Heart disease is the leading cause of death in the U.S.—and it seems as if the problem is only getting worse. Nearly half of American adults have some form of cardiovascular disease, according to a new report released by the American Heart Association.

The report, the AHA’s annual Heart Disease and Stroke Statistics update, was published in the journal Circulation on Thursday. For the gigantic report, a panel of experts looked at data from a range of sources (including government reports and clinical trials) to find statistics on cardiovascular disease, which was defined as coronary heart disease, heart failure, stroke, or high blood pressure.

The results showed that 48 percent of American adults (which is about 121.5 million people) have some form of heart disease, and that heart disease is also contributing to an increasing number of deaths. For instance, the report found that that there were 840,678 deaths from the disease in 2016, which is up from 836,546 in 2015.

This reality is something we should all be thinking about, Mariell Jessup, M.D., chief science and medical officer of the American Heart Association, tells SELF. “People need to see that number of 48 percent and realize the odds of an individual having some form of cardiovascular disease is very high,” she says.

Experts say there are a few factors that could be contributing to this trend.

The major issues often come down to lifestyle factors: lack of exercise, smoking, obesity, and not making lifestyle changes when other risk factors for heart disease are present. “The fact that humans have embraced an unhealthy lifestyle contributes to the fact that cardiovascular disease is the scourge of the United States and the rest of the world,” Dr. Jessup says.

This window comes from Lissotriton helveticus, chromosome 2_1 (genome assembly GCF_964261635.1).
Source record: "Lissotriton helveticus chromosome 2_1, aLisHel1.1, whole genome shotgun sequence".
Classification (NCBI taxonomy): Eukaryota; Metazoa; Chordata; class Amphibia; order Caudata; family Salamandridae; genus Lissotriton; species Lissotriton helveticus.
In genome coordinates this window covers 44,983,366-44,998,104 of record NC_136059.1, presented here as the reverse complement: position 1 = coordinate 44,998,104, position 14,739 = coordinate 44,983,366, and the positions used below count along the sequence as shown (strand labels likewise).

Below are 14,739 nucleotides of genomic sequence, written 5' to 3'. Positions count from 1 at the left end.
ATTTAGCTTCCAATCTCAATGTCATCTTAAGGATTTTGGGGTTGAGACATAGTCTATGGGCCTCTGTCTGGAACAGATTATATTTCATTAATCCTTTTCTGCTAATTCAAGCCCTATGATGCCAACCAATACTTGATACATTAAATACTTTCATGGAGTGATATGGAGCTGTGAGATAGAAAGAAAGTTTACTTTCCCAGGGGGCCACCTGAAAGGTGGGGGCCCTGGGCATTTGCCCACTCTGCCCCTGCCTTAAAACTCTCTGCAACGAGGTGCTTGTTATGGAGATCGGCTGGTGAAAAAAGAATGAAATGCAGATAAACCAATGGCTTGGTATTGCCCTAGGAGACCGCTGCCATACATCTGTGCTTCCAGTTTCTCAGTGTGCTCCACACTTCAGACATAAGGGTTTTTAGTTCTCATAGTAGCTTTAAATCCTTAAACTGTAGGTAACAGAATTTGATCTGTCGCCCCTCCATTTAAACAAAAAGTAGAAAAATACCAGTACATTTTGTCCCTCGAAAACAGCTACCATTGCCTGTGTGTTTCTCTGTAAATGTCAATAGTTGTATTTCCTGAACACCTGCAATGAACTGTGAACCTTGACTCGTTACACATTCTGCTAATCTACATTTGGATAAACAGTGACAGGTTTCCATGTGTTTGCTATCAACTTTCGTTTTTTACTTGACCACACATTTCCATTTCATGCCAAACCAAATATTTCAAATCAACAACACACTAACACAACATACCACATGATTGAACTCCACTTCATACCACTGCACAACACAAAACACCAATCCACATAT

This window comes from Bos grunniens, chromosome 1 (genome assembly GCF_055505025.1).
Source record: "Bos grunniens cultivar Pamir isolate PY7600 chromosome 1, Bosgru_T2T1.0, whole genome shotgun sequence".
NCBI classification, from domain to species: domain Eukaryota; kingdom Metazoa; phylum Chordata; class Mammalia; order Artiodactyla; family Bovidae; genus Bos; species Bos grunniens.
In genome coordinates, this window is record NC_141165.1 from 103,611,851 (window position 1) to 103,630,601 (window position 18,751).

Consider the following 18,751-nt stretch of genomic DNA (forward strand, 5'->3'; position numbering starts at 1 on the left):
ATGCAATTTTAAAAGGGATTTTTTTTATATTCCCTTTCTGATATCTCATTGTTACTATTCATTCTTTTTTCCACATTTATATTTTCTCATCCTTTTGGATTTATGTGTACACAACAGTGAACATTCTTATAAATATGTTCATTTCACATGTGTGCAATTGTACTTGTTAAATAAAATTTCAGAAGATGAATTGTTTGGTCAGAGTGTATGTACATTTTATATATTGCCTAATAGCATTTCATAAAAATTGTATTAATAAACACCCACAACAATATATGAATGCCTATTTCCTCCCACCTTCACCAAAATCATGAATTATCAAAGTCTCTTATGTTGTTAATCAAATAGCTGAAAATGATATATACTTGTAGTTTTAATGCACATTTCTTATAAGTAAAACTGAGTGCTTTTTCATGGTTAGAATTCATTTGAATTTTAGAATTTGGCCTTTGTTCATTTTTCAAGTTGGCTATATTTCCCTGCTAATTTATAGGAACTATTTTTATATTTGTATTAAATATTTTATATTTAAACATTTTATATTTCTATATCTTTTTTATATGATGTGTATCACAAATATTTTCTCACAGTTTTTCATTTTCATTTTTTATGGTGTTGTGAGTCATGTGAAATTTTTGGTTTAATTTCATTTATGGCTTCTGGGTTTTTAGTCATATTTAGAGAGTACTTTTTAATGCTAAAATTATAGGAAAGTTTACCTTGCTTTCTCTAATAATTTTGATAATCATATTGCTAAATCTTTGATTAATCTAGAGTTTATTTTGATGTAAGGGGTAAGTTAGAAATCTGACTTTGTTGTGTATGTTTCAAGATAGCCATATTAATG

That said, people are more active than they’ve been in the past. Adults reported that they’re moving more: In 2016, just 26.9 adults reported being inactive, compared to 40.2 percent in 2005. Unfortunately, they’re still not moving as much as they should. For instance, only 27.1 percent of high school students reported getting at least 60 minutes of daily physical activity, which the authors said in the report is “likely an overestimation of those actually meeting the guidelines.” Federal guidelines recommend that adults get at least 150 minutes of moderate-intensity exercise of 75 minutes of vigorous-intensity aerobic exercise and do muscle strengthening activities at least twice a week—and only 22.5 percent of adults said they’re actually doing that.

Rates of smoking, a habit that’s a known risk factor for heart disease, still have a way to go, too, Helene Glassberg, M.D., an associate professor of clinical cardiovascular medicine at the University of Pennsylvania’s Perelman School of Medicine, tells SELF. While adult smoking rates are dropping—nearly 80 percent of adults said they were nonsmokers between 2015 and 2016, up from 73 percent in 1999 to 2000—there are still plenty of people who are engaging in the habit. That may change in the future, though: Nearly 95 percent of kids between the ages of 12 to 19 were nonsmokers in 2015 to 2016, which is a huge change from 76 percent reported between 1999 and 2000.

Although the link between heart disease and excess weight is incredibly complicated and poorly understood, the AHA consistently names obesity as a major risk factor for cardiovascular issues. And obesity rates may be contributing to the rates of cardiovascular disease, Dr. Glassberg says. Nearly 40 percent of adults and 18.5 percent of kids were classified as obese during the report period, and 7.7 percent of adults and 5.6 percent of children were classified as severely obese.